Submitted by Man Booker Prize on Wed, 2016-07-27 15:56
Conspiracy theorists like to think that prize long-and shortlists are compiled with an eye to various external factors: are there enough women? What about a decent ethnic spread? How many nationalities? How many genres? Of course, judging panels do no such thing. They judge the books on their merits and then see what they have got – sometimes it leads to balanced lists and sometimes to interestingly shaped ones. The Man Booker dozen, the longlist of 13 for this year’s prize, is one of the latter.
The 13 chosen books are:
Paul Beatty (US) The Sellout (Oneworld)
J.M. Coetzee (South African-Australian) The Schooldays of Jesus (Harvill Secker)
A.L. Kennedy (UK) Serious Sweet (Jonathan Cape)
Deborah Levy (UK) Hot Milk (Hamish Hamilton)
Graeme Macrae Burnet (UK) His Bloody Project (Contraband)
Ian McGuire (UK) The North Water (Scribner UK)
David Means (UK) Hystopia (Faber & Faber)
Wyl Menmuir (UK) The Many (Salt)
Ottessa Moshfegh (US) Eileen (Jonathan Cape)
Virginia Reeves (US) Work Like Any Other (Scribner UK)
Elizabeth Strout (US) My Name Is Lucy Barton (Viking)
David Szalay (Canada-UK) All That Man Is (Jonathan Cape)
Madeleine Thien (Canada) Do Not Say We Have Nothing (Granta Books)
It is a list of which six and a half are from UK writers, four American, one and a half Canadian and one South-African-Australian. Surprisingly there is no room for anything from India, a regular Man Booker stronghold, and nothing from Ireland either. Six women are on the list and four debut novelists (Hystopia by David Means; The Many by Wyl Menmuir; Eileen by Ottessa Moshfegh and Work Like Any Other by Virginia Reeves).
There will be the usual talk about who is not on the list (some might have expected Don DeLillo to be there for instance, or Jonathan Safran Foer, or Ali Smith) but the big name who is there is J.M. Coetzee. Coetzee shares the distinction, with Peter Carey and Hilary Mantel, of being one of only three writers to have won the prize twice. His previous wins were for The Life and Times of Michael K (1983) and Disgrace (1993) and, for good measure, he won the Nobel Prize in 2003: this is his chance to make history and pull clear. Deborah Levy, shortlisted for Swimming Home in 2012, is the only other writer to have previous experience of the list, although A. L. Kennedy was a judge back in 1996.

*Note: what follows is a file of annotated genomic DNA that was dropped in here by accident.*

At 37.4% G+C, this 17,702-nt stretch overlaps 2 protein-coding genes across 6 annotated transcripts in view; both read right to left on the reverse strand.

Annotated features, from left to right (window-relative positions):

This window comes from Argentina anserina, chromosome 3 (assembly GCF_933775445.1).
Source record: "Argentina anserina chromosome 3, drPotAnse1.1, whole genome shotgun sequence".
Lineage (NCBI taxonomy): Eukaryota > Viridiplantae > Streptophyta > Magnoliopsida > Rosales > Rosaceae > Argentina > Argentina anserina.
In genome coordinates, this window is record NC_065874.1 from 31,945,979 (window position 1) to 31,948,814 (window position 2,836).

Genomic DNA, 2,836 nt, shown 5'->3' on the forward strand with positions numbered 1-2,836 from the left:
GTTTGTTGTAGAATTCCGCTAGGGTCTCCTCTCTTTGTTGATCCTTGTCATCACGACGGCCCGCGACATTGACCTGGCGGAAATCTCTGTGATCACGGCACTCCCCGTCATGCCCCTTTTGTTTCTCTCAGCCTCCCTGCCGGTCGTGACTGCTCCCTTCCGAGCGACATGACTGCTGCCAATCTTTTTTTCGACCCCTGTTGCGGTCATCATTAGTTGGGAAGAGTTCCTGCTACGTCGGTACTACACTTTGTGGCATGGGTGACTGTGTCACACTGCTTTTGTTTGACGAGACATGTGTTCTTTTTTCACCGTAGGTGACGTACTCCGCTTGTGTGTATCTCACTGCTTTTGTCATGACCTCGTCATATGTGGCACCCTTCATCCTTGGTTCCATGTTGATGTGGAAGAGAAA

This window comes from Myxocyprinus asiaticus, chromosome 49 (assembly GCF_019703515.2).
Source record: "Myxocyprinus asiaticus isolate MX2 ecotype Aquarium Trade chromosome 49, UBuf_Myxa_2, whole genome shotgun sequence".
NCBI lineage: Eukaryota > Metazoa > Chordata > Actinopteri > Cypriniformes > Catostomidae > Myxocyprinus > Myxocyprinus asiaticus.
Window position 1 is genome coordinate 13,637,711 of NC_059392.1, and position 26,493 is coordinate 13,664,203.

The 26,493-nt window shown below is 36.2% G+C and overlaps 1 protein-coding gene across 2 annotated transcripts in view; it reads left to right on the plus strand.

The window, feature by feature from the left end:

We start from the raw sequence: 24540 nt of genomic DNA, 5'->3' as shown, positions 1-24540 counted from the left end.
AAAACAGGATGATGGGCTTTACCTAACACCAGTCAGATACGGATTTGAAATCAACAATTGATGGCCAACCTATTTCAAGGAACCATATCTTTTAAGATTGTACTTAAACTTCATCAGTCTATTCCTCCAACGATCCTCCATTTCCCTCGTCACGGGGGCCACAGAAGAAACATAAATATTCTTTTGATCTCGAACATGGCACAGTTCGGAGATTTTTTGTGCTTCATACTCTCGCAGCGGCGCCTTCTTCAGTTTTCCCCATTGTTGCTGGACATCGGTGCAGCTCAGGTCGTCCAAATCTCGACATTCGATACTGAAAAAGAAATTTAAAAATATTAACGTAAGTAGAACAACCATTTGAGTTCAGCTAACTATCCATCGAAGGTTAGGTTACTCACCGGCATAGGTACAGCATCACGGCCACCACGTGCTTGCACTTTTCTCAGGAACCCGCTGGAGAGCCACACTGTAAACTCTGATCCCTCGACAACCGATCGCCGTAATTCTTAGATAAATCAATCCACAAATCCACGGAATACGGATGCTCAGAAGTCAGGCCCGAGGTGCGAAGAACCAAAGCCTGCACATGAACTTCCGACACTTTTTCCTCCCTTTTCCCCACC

As Amanda Foreman, chair of the judges, comments, the subject matter of the 13 novels is just as varied: ‘From the historical to the contemporary, the satirical to the polemical, the novels in this list come from both established writers and new voices. The writing is uniformly fresh, energetic and important. It is a longlist to be relished.’
To give some idea of the range on offer, Paul Beatty’s The Sellout deals with race relations in modern America; Madeleine Thien’s Do Not Say We Have Nothing looks at a Chinese family living through great events, from Mao’s Cultural revolution to Tiananmen Square; Graeme Macrae Burnet’s His Bloody Project centres on a murder in 1869 in a remote Scottish crafting community: while Elizabeth Strout’s My Name Is Lucy Barton deals with a woman recovering in hospital who is forced to reassess her life. The other nine novels have the same sort of variety and particularity.
This list then, so impossible to predict, does what all Man Booker lists hope to do, that is offer an overview of what is going on in contemporary fiction but one that is focused through a one lens only, the one marked ‘The best’.